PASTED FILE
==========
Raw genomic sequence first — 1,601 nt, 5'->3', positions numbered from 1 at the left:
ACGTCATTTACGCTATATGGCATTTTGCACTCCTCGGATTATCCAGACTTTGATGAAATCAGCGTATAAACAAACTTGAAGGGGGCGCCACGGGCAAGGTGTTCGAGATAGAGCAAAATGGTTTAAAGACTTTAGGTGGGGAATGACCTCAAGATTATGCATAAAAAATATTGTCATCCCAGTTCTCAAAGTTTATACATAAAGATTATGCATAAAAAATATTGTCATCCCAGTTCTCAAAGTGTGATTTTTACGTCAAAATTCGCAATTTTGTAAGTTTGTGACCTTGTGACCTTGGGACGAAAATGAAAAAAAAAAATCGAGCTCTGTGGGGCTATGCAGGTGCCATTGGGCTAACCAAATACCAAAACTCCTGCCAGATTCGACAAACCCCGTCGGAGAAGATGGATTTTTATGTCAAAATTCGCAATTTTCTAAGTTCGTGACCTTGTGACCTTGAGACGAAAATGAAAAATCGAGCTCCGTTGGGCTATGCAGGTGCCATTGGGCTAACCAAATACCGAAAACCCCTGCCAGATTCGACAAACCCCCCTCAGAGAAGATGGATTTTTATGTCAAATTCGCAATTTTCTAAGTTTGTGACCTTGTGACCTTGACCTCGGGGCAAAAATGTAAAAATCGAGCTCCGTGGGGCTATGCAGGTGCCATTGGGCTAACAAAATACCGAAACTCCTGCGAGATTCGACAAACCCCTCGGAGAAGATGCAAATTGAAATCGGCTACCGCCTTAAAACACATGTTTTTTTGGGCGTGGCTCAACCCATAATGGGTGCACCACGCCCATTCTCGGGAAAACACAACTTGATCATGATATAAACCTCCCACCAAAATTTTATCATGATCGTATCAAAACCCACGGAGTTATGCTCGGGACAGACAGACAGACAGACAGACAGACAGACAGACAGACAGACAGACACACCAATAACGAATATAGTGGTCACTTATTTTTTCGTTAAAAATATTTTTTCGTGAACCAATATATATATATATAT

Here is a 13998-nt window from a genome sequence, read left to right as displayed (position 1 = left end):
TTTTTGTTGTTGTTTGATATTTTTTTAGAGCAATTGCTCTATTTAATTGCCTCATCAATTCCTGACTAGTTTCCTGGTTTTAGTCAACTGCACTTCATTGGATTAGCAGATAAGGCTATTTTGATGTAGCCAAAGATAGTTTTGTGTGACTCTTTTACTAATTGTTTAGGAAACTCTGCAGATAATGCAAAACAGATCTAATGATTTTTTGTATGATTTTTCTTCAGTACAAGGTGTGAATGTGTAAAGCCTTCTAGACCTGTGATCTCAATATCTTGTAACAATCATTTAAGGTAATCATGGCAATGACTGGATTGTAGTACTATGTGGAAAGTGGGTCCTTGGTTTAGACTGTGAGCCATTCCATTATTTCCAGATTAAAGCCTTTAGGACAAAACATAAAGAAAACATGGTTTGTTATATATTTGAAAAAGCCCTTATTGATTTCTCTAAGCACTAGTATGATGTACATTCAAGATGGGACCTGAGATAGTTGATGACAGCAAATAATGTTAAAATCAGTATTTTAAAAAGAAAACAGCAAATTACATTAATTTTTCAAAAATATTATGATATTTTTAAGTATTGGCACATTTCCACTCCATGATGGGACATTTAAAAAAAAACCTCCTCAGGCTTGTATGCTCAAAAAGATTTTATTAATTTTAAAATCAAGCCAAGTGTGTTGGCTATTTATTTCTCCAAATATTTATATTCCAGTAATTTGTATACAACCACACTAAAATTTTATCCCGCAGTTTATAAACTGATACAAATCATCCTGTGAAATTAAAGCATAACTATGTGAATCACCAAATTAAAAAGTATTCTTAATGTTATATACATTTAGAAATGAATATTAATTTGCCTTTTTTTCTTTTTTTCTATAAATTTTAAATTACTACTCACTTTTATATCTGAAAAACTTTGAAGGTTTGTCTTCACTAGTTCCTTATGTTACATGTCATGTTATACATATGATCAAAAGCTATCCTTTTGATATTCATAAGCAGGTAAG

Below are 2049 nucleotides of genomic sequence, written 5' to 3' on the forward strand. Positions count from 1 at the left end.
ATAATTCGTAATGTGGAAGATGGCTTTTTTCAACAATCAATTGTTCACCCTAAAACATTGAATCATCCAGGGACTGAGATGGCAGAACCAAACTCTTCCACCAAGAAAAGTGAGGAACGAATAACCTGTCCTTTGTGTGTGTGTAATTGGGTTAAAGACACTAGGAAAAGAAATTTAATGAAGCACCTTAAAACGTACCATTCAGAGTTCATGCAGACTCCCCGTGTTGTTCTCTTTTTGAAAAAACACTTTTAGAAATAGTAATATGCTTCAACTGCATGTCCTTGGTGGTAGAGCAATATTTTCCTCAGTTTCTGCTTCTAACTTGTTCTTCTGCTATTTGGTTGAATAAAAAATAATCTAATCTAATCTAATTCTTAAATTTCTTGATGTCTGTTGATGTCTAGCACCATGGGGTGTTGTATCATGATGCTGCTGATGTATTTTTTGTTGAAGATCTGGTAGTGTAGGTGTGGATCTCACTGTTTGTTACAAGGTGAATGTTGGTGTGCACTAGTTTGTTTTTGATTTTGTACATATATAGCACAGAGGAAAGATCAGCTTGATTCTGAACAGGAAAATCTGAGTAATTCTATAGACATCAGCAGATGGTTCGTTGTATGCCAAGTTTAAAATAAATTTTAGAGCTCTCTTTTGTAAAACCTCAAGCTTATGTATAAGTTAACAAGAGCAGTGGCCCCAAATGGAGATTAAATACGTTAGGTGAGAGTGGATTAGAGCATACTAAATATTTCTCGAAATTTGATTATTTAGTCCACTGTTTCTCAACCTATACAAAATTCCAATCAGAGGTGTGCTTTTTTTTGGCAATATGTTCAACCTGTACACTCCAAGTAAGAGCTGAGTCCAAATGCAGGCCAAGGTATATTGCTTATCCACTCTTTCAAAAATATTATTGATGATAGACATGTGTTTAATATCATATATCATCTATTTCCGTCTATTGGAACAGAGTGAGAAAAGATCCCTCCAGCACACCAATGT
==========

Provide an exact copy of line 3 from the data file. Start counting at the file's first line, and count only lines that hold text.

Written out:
Here is a 13998-nt window from a genome sequence, read left to right as displayed (position 1 = left end):